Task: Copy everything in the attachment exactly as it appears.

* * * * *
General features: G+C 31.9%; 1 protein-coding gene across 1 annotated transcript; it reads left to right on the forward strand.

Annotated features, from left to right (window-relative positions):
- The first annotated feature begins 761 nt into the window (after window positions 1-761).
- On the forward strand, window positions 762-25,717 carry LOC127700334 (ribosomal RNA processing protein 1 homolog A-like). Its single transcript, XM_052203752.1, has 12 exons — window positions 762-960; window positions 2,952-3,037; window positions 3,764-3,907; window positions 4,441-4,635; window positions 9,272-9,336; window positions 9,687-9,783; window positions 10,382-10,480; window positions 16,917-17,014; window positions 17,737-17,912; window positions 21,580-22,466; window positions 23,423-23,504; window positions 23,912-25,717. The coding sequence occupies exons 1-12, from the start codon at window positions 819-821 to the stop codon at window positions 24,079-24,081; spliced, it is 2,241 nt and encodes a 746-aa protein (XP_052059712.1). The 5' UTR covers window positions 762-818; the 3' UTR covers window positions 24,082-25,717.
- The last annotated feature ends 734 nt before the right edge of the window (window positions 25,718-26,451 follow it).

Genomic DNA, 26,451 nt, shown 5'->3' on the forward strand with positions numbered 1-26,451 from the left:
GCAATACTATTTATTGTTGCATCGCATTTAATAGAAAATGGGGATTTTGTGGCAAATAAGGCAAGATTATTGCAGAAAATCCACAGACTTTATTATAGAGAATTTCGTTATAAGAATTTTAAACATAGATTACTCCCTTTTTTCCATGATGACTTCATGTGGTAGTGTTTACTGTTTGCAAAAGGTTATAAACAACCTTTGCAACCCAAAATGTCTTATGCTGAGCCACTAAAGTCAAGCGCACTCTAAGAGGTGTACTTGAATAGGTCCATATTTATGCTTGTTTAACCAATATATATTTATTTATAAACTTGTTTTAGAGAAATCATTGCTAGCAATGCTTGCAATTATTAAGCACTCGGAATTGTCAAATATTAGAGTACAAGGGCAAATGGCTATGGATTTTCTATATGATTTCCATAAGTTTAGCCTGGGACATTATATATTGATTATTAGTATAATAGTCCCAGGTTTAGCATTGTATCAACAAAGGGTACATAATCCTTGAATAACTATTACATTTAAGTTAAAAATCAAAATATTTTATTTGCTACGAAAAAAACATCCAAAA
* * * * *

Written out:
General features: G+C 31.9%; 1 protein-coding gene across 1 annotated transcript; it reads left to right on the forward strand.

Annotated features, from left to right (window-relative positions):
- The first annotated feature begins 761 nt into the window (after window positions 1-761).
- On the forward strand, window positions 762-25,717 carry LOC127700334 (ribosomal RNA processing protein 1 homolog A-like). Its single transcript, XM_052203752.1, has 12 exons — window positions 762-960; window positions 2,952-3,037; window positions 3,764-3,907; window positions 4,441-4,635; window positions 9,272-9,336; window positions 9,687-9,783; window positions 10,382-10,480; window positions 16,917-17,014; window positions 17,737-17,912; window positions 21,580-22,466; window positions 23,423-23,504; window positions 23,912-25,717. The coding sequence occupies exons 1-12, from the start codon at window positions 819-821 to the stop codon at window positions 24,079-24,081; spliced, it is 2,241 nt and encodes a 746-aa protein (XP_052059712.1). The 5' UTR covers window positions 762-818; the 3' UTR covers window positions 24,082-25,717.
- The last annotated feature ends 734 nt before the right edge of the window (window positions 25,718-26,451 follow it).

Genomic DNA, 26,451 nt, shown 5'->3' on the forward strand with positions numbered 1-26,451 from the left:
GCAATACTATTTATTGTTGCATCGCATTTAATAGAAAATGGGGATTTTGTGGCAAATAAGGCAAGATTATTGCAGAAAATCCACAGACTTTATTATAGAGAATTTCGTTATAAGAATTTTAAACATAGATTACTCCCTTTTTTCCATGATGACTTCATGTGGTAGTGTTTACTGTTTGCAAAAGGTTATAAACAACCTTTGCAACCCAAAATGTCTTATGCTGAGCCACTAAAGTCAAGCGCACTCTAAGAGGTGTACTTGAATAGGTCCATATTTATGCTTGTTTAACCAATATATATTTATTTATAAACTTGTTTTAGAGAAATCATTGCTAGCAATGCTTGCAATTATTAAGCACTCGGAATTGTCAAATATTAGAGTACAAGGGCAAATGGCTATGGATTTTCTATATGATTTCCATAAGTTTAGCCTGGGACATTATATATTGATTATTAGTATAATAGTCCCAGGTTTAGCATTGTATCAACAAAGGGTACATAATCCTTGAATAACTATTACATTTAAGTTAAAAATCAAAATATTTTATTTGCTACGAAAAAAACATCCAAAA